Have you ever come across the term ballast, or more specifically CFL ballast? Have you ever wondered specifically what this term meant, and what the purpose of the device fixture was? If you don’t hold a degree in electrical engineering, or you aren’t particularly familiar with electrical circuits or lighting solutions, it can seem a bit Greek. That’s not entirely abnormal - there are plenty out there who have never heard the term ballast before. However, it is a critical component of CFL lights, and actually for all fluorescent lights as well.
Fluorescent lighting in general, and CFL lights in specific, have increased in popularity as their production has driven down costs and has made them more accessible and practical for residential use. You may have even heard some of the wholesale benefits of fluorescent lighting before. Fluorescent lighting is immensely energy efficient and generally very cool, which keeps down energy costs on two fronts. Fluorescent lighting also offers quite a range of color temperature and what’s more is the fact that fluorescent lights tend to last a very long time. Generally speaking, only LEDs last longer on average than most fluorescent lights. With the development and introduction of CFL lights, now even homeowners can reap the benefits of this energy efficiency and long light life. So what’s all this about CFL ballast?
Fluorescent lights do offer users the benefits listed in the paragraph above, but it comes with its stipulations. Fluorescent lights operate according to very specific criteria, and there are many lights that you can’t simply “plug in” the way you would with an incandescent bulb.
Fluorescent lights are rated to operate under a very specific range of current and voltage. If you do not meet the current requirements, the light will not operate effectively or will not glow with its full brightness. If the current is exceeded, it can damage the light or shorten its useful lifespan. If the current and voltage are unregulated, then you may end up, at best, with a light that flickers or does not reliably work. More often than not the light just won’t work as intended.
A CFL ballast is a fluorescent ballast that is intended to provide ballast to compact fluorescent lamps. The ballast of a fluorescent bulb helps to regulate the voltage and the current, so in simple terms, it provides the power to the lamp at the level that the lamp requires. In even more simple terms, the ballast is the device that enables the lamp to offer its intended level of luminosity and at a reliable output of light.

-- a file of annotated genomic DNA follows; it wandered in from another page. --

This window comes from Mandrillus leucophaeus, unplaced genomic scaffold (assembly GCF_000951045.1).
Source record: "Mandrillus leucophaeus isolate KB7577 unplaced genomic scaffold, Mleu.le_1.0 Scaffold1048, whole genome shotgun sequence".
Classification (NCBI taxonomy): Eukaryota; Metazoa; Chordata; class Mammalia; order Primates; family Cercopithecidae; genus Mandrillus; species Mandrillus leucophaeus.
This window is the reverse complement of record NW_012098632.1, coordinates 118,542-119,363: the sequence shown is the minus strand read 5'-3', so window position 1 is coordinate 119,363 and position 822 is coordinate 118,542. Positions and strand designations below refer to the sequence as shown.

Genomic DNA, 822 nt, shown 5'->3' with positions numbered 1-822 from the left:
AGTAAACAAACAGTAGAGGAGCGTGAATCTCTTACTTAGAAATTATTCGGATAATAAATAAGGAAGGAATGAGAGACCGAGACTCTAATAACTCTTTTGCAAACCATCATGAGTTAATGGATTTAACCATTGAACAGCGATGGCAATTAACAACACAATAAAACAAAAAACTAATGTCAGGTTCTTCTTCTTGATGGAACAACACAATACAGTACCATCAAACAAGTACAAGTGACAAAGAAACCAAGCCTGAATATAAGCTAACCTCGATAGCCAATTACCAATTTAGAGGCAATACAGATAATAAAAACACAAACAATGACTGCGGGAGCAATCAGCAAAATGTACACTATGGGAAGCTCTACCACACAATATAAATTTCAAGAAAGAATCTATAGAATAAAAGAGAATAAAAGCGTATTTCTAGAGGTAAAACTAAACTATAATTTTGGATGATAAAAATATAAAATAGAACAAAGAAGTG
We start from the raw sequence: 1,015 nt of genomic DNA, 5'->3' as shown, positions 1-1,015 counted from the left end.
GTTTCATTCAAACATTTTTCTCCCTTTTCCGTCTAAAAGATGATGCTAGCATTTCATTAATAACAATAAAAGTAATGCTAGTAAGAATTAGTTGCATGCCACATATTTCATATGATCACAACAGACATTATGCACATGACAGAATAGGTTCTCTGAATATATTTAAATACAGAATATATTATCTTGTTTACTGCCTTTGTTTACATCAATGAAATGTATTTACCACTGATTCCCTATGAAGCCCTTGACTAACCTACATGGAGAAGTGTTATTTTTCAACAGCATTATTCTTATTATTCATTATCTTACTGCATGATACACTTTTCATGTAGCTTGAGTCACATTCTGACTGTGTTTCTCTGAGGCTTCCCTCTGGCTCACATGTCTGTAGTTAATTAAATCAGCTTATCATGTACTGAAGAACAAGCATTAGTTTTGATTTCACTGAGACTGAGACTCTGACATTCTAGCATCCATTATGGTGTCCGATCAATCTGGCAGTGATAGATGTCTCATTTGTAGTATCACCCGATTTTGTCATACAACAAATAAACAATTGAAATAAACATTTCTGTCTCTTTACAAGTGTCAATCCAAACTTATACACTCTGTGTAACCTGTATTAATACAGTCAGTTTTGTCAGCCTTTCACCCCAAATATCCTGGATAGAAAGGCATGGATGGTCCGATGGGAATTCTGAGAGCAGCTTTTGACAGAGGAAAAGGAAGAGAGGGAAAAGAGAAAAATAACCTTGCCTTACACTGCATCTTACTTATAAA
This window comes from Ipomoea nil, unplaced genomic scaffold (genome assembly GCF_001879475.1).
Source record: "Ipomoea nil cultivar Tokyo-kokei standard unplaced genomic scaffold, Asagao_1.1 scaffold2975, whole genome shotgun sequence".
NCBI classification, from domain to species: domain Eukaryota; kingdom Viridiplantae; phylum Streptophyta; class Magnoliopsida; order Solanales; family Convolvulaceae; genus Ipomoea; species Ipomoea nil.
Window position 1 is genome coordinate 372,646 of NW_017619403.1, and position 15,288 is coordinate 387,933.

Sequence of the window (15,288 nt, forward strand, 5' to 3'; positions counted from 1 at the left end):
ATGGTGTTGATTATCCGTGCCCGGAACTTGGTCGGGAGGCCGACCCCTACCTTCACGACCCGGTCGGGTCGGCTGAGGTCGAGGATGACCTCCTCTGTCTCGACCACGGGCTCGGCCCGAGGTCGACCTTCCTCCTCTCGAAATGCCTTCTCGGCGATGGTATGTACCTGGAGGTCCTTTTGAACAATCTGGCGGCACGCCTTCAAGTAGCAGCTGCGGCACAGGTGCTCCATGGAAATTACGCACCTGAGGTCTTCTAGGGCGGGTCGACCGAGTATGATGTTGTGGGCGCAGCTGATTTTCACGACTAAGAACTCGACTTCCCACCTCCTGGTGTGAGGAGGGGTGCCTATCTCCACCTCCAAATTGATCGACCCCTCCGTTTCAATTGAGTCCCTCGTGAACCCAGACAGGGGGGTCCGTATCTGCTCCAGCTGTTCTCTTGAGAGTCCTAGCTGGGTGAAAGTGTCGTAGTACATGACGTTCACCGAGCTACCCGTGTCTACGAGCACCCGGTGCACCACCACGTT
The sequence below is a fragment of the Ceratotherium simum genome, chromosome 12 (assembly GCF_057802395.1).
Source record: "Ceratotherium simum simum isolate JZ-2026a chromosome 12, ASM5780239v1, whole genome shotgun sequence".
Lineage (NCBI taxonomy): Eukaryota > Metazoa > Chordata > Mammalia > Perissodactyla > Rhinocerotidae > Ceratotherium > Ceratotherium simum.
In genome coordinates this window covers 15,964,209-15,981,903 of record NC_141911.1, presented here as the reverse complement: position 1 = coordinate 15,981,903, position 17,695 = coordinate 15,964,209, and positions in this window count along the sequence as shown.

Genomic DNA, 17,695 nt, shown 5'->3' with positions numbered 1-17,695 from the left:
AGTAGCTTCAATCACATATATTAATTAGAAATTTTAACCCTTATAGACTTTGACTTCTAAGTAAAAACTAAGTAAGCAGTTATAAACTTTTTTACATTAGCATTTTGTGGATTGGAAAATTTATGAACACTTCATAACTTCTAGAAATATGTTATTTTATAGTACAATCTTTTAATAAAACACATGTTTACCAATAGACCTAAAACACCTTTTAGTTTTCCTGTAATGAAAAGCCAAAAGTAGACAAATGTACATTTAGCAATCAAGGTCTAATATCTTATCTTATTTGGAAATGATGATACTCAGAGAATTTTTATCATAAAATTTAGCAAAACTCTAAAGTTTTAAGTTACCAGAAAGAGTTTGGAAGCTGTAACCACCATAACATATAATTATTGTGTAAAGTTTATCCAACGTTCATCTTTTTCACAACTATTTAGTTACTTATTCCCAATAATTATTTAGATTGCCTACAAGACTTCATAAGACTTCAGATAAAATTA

Back in the day, some people had problems with fluorescent lamps flickering or buzzing. Some of these problems were attributable to ballasts known as magnetic ballasts. In addition, some fluorescent lamps were infamous for not starting up right away - they needed to warm up before they could reach their full brightness. Today, most fluorescent lamps have electronic ballasts or special start ballasts that enable them to start up nearly instantaneously while at the same time preventing the flickering and annoying buzzing problems of the past.
The good news is that most (if not all) CFL bulbs come with a ballast as a part of the bulb. Therefore, in many cases, you won’t specifically need to purchase a CFL ballast, but if you do, then you should take your business right to AtlantaLightBulbs.com. The reason is simple - if you need something lighting related, Atlanta Light Bulbs is your ticket to an easy shopping experience and great pricing as well. Whether you need a new set of CFLs for your home or even some special type of ballast, your first step to locating it is taking a trip to AtlantaLightBulbs.com.
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